I finally have time to write about Mentor Dinner many weeks after the fact. But first, let’s recap how we got there. As you recall, we had had at least half of the class move in prior to the official start date. June 4 started two days of “getting to know you” sessions, followed by an Outward Bound event on a Sunday just with the co-founders and staff. Companies from Techstars Boston 2009-2014 came for an “Ask Me Anything Alumni Panel”, followed by a private dinner where staff left and the new companies could REALLY ask them anything. All this time the identity of the teams was kept under wraps, although visitors stopping might have recognized those local teams that had moved in early.
All that changed at Mentor Dinner, June 9, when we announced the companies. After mentors, companies, and staff signed in, we announced the teams.
For mentors, the two most fun events of the year are Mentor Dinner and Demo Day. Unlike Demo Day, there’s no pressure at Mentor Dinner. It’s more like the first day of orientation freshman year of college–just fun discovery. The companies did have a chance in advance to scan the RSVP list and check out the mentors’ bios if they cared, but mostly the evening was just plain social, fueled by a banquet the likes of which I hadn’t seen outside of an over-the-top wedding.
While the teams are the real attraction, the primus inter pares without doubt was Provender; the way to any mentor’s heart is through the stomach, and Provender knows its food. CEO Cai Rintoul (a former chef) and head of sales Adam Bent (arguably an even better cook) decided to make a big splash at the dinner by taking over all dinner responsibilities. They imported a friendly chef down from Toronto (they already have plenty of restaurant customers in Montreal and Toronto for their “Farm to Plate” SaaS company) and came up with an outrageous menu.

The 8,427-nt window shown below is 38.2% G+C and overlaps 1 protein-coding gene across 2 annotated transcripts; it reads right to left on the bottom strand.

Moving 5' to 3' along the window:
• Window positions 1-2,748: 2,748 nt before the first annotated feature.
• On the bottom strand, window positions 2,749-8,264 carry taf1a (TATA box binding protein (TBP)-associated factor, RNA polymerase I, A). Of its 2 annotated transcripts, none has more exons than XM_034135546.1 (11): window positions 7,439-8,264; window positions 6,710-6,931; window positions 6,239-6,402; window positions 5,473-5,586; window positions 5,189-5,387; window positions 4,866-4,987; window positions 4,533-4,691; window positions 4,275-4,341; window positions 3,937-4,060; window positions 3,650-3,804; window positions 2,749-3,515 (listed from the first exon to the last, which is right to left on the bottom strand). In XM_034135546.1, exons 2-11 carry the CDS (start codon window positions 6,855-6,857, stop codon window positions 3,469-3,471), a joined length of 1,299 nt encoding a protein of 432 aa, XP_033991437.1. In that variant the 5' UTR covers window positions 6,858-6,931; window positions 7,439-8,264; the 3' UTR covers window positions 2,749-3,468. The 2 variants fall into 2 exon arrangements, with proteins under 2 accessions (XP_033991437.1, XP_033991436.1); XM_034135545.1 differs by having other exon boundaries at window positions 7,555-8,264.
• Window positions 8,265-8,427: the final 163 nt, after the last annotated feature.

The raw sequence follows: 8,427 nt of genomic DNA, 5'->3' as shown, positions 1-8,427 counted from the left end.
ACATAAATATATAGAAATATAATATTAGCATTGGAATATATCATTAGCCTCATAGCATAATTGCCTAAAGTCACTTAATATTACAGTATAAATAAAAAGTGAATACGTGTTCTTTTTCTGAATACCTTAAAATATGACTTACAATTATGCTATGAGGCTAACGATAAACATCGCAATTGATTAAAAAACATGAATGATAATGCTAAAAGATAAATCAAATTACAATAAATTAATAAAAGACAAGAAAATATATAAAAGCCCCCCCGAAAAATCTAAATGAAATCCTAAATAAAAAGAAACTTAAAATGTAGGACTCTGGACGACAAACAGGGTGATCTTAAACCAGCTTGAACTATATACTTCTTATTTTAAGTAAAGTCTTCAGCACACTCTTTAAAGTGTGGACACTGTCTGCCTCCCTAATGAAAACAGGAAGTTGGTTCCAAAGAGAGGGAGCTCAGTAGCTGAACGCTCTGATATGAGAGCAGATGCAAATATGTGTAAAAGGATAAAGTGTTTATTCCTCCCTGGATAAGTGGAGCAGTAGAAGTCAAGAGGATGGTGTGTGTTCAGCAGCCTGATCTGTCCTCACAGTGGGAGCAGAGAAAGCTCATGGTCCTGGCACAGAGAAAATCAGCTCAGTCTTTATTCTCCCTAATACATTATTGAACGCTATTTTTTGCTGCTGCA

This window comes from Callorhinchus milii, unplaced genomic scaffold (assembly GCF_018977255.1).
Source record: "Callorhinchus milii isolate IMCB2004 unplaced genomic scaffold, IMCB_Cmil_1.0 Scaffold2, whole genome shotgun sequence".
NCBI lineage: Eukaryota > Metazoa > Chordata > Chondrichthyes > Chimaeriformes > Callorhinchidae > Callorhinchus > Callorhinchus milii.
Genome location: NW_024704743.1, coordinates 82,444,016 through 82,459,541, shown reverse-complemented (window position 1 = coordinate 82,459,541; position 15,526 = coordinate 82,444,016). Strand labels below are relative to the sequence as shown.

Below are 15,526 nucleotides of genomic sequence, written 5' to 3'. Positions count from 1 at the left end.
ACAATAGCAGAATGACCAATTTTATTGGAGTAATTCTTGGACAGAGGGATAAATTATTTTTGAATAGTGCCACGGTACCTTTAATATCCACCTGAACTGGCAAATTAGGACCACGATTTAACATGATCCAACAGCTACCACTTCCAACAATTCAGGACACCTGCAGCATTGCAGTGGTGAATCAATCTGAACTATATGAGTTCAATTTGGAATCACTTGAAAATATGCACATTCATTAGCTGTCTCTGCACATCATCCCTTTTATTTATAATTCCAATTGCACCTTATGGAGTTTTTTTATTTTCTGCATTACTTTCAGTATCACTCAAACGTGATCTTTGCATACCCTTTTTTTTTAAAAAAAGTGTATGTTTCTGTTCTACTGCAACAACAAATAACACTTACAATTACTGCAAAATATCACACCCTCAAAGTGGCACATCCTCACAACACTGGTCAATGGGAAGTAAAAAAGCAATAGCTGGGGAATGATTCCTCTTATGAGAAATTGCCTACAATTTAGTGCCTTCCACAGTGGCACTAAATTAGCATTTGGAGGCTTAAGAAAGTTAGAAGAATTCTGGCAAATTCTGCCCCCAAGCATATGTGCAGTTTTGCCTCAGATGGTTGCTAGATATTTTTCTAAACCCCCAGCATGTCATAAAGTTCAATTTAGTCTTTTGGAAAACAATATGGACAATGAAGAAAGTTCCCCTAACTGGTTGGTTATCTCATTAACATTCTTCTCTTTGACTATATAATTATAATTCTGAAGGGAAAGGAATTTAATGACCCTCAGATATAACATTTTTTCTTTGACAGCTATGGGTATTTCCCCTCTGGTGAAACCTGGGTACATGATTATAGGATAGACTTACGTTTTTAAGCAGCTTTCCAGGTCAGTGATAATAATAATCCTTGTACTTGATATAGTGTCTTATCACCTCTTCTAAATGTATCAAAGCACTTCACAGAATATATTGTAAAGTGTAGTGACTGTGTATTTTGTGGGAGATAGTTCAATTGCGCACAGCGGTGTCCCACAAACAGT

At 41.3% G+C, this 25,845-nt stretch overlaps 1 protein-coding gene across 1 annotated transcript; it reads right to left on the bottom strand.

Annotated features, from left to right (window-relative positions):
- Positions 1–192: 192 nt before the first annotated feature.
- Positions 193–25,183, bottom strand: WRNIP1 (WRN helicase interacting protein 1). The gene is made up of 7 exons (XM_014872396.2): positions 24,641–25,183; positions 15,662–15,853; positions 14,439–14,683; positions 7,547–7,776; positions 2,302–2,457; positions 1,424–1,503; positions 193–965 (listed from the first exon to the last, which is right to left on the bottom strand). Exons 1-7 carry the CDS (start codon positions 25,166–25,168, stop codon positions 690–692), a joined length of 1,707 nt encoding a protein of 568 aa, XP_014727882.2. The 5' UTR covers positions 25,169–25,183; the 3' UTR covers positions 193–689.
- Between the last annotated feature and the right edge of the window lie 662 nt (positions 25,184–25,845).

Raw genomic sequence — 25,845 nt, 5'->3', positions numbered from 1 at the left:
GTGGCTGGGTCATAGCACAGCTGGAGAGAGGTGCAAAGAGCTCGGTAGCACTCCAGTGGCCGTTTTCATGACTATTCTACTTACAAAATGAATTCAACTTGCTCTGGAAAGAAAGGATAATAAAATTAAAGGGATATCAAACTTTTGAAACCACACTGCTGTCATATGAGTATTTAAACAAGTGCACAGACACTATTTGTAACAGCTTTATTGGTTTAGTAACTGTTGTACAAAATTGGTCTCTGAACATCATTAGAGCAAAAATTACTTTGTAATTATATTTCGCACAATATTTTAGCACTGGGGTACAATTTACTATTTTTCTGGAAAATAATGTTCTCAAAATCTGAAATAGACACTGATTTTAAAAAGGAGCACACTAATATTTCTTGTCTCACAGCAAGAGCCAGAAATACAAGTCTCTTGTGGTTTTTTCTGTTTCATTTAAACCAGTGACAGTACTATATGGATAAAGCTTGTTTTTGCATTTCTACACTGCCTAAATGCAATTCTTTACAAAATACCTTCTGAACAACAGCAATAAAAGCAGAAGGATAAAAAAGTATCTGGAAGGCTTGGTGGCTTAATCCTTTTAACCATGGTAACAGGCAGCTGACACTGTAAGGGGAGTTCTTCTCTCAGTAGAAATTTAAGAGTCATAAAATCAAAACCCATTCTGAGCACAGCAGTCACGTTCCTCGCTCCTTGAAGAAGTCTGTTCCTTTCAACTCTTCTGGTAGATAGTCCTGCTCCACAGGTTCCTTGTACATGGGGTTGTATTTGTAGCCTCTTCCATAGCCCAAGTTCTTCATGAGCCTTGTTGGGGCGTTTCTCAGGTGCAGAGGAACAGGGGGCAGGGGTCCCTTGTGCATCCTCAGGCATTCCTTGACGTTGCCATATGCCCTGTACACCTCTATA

And amazingly, the entire meal was prepped in Techstar Director Eveline Buchatskiy’s kitchen. We’ll have an entry devoted to Eveline going forward. (Brazilian turned Ukrainian turned American, serial entrepreneur, chemical engineer, former organizer-and runner in-the Kiev Marathon, and experienced accelerator director.) But all of her organizational skills, not to mention pots and plans, were put to the test to help realize Cai and Adam’s vision for the dinner. And extra credit to Progam Manager Rosa Hsu, who somehow juggled sous-chef, hostess, and organizer roles with aplomb.
And then came the pitches. Each of the twelve companies took 1-2 minutes to introduce themselves, and then back for more food, wine and socializing.
Needless to say, almost all the food was hoovered up, but the doggie bags that did make it through to the next day were gone by lunchtime. Probably 40% of the mentors were able to make the dinner, and they filled out their dance cards of which companies they wished to meet further for Mentor Madness. Which will bring us to our next blogpost tomorrow.
Enjoy the 4th of July, everyone! And since Techstars is global, hope you all enjoy the opening of the Tour de France as well. My biking buddies like Jay Batson will agree that the first month of Techstars was like doing the Giro d’Italia. And now it’s on to the Tour and two months of climbing Mt. Ventoux and l’Alpe d’Huez. Meanwhile, I’m on a bus to Burlington right now, and will try to catch up on the backlog. But before I do, for foodies like supermentor Michael Mark, read on.